If you have been diagnosed a type 2 diabetic, your doctor (YOU actually) have a choice of long-term treatment options: 1) insulin injections, 2) oral antidiabetic medications, or 3) major dietary changes. I’ve oversimplified it, but this is an overview so the unschooled reader can see the “big picture.” Besides, I’m not without my own biases, as you’ll see.
To illustrate the insulin route, I cite a rather pedantic article, originally published in 2011 in Diabetes in Control, a source which bills itself as “News and Information for Medical Professionals.” It was re-posted on September 11, 2014, to promote the Humumin R insulin product. Why do I say that? From the advertising. The article is accompanied by ads for Eli Lilly and Company’s Humulin R,* as you scroll down the screen, 5 of them: top (1), side (3) and bottom (1). In fact, a hyperlink under the title reads, “Humulin Insulin Special Edition September 2014.” Maybe the whole article is just a paid advertisement. * Specifically the U-500 version, a concentrated form for insulin-resistant patients requiring more than 200 units a day.
I have nothing against injecting insulin. Insulin is a good thing, and it works. And I have nothing against advertising. I do have a problem, however, when advertising and clinical practice advice get mixed together. I have an even bigger problem when the first two authors of the piece just happen to be Editor-in-Chief and Publisher, respectively, of the Diabetes in Control “newsletter.” I didn’t know that, however, because it is revealed in the “disclosures,” as it is in a peer-reviewed medical journal. There are no disclosures. I knew it because I have been reading this “information source for medical professionals” for years.
But if you didn’t know, and care to go to the trouble, Google David Joffe (the Diabetes in Control Editor-in-Chief), and learn, “Dave speaks on diabetes, hypertension, and related co-morbidities for Abbott, Bayer, Pfizer, Novo Nordisk, Lilly, Sanofi, Sankyo, and Medtronic” (emphasis added). Or, “Dave is a non-physician member of the Lilly Primary Care Diabetes Advisory Board.” Admittedly, conflicts aside, reading his full curriculum vitae, the guy has mega bona fides.
Nevertheless, the “Practice Pearls” for insulin as a treatment for newly diagnosed Type 2s are a good “takeaway”:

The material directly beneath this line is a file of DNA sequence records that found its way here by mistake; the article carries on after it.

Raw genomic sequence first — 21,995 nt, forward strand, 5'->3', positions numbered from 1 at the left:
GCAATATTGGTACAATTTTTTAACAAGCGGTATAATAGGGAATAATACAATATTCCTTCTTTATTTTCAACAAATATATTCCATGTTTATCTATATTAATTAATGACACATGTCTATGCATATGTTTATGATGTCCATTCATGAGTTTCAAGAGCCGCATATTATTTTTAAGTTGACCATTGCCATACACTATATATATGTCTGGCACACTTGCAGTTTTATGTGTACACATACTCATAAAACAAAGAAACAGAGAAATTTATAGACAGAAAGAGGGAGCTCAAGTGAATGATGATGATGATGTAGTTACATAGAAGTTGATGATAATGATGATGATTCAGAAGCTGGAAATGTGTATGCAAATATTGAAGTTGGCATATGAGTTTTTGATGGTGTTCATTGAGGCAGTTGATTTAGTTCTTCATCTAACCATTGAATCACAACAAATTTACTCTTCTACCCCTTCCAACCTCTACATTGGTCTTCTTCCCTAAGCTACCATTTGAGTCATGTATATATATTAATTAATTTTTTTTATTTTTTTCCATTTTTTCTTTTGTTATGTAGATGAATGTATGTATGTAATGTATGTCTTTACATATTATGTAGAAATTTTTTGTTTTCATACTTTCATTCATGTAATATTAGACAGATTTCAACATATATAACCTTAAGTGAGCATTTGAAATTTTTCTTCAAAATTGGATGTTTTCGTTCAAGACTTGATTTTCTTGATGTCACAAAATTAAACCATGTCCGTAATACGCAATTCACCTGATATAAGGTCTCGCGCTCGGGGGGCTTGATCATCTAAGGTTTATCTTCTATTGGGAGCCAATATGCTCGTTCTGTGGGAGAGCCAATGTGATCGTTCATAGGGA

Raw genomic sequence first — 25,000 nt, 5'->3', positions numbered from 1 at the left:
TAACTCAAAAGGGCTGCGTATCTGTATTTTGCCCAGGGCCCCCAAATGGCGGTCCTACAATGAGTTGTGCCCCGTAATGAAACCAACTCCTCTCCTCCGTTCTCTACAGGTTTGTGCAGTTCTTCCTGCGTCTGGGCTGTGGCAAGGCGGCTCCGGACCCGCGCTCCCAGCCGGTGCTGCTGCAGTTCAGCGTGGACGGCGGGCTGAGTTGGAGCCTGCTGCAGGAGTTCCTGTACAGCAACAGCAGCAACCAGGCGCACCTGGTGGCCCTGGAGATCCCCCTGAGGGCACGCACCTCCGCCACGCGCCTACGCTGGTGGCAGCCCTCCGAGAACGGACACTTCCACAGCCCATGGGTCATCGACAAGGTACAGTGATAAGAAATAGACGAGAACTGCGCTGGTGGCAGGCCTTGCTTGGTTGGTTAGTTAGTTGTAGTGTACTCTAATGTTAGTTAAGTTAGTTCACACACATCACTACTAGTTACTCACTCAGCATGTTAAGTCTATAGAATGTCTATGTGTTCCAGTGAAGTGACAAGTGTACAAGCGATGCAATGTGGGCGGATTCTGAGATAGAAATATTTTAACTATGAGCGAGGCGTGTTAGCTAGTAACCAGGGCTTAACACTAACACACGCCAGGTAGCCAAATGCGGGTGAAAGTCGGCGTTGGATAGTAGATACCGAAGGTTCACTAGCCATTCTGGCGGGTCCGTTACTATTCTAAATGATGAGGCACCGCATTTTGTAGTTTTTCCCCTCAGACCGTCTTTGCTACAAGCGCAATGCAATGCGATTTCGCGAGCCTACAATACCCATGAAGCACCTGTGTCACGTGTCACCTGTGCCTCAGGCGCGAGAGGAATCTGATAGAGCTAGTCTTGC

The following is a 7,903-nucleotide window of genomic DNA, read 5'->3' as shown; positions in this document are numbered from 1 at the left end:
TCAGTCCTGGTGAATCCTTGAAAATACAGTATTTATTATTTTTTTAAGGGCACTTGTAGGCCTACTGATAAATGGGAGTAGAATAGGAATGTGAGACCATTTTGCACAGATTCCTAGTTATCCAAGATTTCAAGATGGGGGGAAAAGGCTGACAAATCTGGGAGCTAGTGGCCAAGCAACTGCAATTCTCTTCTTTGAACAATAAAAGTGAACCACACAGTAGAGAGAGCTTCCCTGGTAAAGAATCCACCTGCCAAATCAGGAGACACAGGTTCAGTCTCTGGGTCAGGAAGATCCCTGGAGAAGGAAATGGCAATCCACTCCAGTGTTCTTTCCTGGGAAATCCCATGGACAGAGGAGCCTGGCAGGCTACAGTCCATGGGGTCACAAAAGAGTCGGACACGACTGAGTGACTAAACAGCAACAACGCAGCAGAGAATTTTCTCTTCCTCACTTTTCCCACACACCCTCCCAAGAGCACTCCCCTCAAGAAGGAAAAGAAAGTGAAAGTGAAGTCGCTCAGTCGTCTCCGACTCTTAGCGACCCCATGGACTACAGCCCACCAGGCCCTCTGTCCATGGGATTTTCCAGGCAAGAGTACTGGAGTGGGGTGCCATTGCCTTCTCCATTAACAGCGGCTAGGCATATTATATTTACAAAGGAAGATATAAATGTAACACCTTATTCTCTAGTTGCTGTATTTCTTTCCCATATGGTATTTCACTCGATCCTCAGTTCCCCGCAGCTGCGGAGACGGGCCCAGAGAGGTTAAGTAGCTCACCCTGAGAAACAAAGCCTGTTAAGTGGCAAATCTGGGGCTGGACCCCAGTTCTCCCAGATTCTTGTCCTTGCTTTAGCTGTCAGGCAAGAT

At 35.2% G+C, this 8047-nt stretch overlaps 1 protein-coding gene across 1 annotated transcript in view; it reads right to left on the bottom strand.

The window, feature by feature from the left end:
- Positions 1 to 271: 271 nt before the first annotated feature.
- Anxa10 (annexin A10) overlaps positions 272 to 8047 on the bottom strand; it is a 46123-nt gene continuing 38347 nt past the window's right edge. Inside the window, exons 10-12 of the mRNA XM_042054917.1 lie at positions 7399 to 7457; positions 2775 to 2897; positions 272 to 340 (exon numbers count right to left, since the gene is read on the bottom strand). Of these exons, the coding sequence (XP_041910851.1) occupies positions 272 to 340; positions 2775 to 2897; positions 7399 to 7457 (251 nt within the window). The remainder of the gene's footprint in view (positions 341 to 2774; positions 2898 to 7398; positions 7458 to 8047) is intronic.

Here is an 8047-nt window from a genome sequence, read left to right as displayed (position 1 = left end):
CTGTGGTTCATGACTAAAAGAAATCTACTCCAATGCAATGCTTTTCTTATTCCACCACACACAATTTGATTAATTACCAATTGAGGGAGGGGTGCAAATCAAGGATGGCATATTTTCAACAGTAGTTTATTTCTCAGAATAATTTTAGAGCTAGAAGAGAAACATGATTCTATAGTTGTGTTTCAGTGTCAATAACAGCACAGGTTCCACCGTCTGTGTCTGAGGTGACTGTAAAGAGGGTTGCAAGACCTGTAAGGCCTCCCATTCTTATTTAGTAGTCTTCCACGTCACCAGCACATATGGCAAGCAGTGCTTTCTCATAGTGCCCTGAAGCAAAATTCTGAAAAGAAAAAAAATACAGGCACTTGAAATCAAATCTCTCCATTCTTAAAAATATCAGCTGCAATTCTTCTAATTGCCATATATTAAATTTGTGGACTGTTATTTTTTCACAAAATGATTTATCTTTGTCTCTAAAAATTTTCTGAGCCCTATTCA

● By removing the glucolipotoxicity you can improve beta cell function.
● Since Type 2 diabetes is a progressive disease and will worsen over time, by improving beta cell function the progression of diabetes can be slowed down to prevent complications
The 2nd long-term treatment option is also pharmacotherapy. Oral antidiabetic medications have evolved from the early days when insulin-secreting sulfonylureas were the only option. Today most newly diagnosed type 2 diabetics and even “pre-diabetics” (those that can “tolerate” it) are started on metformin. The dose is quickly increased (“titrated”) until you are “maxed out” and then a second agent, and even a third med is added to the “cocktail.” Since, as we’ve seen above (in the 2nd bullet), the “perceived wisdom” is that “type 2 diabetes is a progressive disease and will worsen over time,” the assumption is that many type 2 diabetics who are treated with orals will “progress” to insulin dependency.
The major downside to injecting insulin is hypoglycemia, or low blood sugar. It can lead to coma and death. That is because you, the patient, has to decide on the amount to inject before each meal or snack. Your care giver can help on the amount of “basal” insulin you inject once or twice a day, but only you can decide how much to inject before each meal ‘cause your doctor is not at your side 24/7. Even if you have a pump and continuous glucose monitoring (CGM), which few do, you have to figure the dose of mealtime insulin that you inject each time. As a result, many patients, and their caregivers including clinicians and CDEs, do not try for “tight glucose control.” They inject too little to avoid the danger of hypoglycemia.
The exception to this would be the pioneer on glucose meters, glucose monitoring, and low-dose insulin regimens, Dr. Richard K. Bernstein. His book, Diabetes Solution, is an authoritative source for all diabetics. And Dr. Bernstein’s Diabetes Forum (registration required), accessed from the same link, is a great place for learning about all aspects of diabetes.
The downside for oral antidiabetic medications is 1) all drugs have side effects and 2) if you do nothing else and just let your doctor monitor and treat your worsening glucose metabolism, your type 2 diabetes will “progress” and “worsen over time.” And if the progression of the disease cannot be slowed down, you run the risk of developing “the dreaded complications,” not to mention macrovascular complications like heart disease.Now, the 3rd long-term treatment option for type 2 diabetes or pre-diabetes: major dietary changes. Pros: no insulin (and no hypos), few if any oral meds (and no side effects from same), and greatly improved (not worsening) glucose control, plus a bonus: improved BP and blood lipids (higher HDL, lower triglycerides, stable Total Cholesterol and LDL). Less of that nasty MG (see The Nutrition Debate #246 here) stuff too. And another under recognized benefit: you will lose weight, have lots of energy and feel great! Cons: you have to give up the processed foods and carbohydrate-loaded junk that made you sick in the first place. It’s your choice. And yours alone.